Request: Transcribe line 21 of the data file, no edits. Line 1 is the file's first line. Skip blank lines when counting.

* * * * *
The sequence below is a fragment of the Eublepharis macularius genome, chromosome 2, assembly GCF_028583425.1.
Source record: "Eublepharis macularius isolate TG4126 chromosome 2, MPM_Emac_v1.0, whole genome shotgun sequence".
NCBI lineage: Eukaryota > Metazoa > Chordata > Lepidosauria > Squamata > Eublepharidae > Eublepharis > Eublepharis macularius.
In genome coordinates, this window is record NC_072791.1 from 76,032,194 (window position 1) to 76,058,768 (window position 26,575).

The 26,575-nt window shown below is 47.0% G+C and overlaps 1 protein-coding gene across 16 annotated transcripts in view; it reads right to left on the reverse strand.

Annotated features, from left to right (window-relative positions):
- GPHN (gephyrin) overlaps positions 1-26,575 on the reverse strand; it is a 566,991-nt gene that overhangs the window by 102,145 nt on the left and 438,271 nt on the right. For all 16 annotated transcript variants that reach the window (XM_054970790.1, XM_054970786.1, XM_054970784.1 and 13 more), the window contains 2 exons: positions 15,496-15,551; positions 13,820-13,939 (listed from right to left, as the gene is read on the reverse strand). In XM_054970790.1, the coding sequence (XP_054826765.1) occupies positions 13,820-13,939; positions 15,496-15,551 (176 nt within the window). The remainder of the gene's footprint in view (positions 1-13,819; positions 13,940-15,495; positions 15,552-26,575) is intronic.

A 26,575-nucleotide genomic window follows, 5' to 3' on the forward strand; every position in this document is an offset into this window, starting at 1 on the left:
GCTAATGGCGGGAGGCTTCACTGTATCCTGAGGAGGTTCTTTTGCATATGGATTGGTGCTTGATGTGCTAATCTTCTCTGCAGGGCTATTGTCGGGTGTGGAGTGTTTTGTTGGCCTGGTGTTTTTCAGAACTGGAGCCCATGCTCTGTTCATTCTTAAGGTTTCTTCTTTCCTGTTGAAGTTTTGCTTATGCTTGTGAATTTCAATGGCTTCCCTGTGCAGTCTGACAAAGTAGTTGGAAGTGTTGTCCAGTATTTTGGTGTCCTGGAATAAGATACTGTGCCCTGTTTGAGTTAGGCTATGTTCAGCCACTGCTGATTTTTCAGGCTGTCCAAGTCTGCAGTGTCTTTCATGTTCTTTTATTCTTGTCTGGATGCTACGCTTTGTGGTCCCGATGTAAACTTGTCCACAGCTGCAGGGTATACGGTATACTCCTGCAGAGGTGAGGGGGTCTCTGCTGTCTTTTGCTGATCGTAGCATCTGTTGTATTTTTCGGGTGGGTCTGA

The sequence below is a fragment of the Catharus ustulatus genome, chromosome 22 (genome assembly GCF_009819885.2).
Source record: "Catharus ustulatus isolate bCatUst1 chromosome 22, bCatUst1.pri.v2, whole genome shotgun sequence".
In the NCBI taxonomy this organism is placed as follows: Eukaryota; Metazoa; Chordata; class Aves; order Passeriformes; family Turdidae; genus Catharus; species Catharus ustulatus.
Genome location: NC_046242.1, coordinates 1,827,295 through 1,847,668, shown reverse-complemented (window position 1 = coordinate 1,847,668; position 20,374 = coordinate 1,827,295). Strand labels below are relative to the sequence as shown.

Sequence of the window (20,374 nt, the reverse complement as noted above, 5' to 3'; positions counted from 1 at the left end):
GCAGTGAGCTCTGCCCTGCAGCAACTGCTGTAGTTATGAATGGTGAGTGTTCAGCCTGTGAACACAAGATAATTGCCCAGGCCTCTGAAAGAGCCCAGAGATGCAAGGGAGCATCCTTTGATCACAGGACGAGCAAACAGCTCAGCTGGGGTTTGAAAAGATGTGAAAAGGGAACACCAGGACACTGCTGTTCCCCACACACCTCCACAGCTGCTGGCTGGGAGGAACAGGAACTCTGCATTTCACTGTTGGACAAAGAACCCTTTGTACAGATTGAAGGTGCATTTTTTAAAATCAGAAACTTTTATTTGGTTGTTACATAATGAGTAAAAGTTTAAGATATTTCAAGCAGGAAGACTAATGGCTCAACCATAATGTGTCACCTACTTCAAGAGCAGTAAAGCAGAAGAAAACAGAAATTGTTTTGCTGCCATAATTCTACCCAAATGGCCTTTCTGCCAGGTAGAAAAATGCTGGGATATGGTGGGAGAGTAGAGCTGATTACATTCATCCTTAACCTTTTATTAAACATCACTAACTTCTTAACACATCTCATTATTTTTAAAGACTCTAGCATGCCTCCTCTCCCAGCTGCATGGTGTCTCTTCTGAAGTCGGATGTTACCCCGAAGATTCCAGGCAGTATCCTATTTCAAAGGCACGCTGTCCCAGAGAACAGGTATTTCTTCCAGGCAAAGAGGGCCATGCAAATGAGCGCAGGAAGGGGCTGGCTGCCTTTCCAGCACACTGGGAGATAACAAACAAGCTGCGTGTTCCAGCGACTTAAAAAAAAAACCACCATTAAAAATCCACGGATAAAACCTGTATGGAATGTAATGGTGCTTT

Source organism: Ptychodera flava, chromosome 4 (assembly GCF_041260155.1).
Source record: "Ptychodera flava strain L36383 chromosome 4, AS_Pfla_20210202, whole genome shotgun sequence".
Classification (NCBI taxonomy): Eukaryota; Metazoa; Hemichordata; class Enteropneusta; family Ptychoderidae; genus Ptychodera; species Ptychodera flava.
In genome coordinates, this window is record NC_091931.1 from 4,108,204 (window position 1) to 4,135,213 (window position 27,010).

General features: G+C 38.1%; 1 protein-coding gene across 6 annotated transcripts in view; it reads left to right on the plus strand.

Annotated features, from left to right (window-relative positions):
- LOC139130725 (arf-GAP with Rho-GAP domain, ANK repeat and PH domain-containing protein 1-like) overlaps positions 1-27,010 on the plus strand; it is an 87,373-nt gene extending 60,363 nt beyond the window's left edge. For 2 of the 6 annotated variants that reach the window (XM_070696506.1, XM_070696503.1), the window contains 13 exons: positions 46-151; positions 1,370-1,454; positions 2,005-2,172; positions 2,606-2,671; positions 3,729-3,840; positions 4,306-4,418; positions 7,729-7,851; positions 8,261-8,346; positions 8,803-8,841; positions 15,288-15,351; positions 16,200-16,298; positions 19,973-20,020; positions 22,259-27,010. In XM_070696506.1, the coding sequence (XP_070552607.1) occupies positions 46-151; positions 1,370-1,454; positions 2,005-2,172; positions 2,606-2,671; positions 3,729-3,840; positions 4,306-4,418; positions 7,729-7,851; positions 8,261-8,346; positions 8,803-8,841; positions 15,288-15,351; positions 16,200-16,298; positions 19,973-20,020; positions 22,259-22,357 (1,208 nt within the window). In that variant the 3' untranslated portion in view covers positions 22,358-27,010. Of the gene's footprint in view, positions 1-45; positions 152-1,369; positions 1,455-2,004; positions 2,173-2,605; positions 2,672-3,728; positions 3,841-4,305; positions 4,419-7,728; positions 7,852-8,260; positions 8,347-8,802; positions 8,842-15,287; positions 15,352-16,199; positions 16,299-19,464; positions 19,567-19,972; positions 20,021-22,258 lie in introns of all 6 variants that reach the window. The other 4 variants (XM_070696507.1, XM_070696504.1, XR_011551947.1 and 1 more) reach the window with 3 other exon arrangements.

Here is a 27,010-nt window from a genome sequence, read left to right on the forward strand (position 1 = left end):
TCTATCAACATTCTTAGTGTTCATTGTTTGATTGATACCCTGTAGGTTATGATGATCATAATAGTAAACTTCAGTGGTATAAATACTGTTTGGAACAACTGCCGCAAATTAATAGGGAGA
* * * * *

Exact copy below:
Annotated features, from left to right (window-relative positions):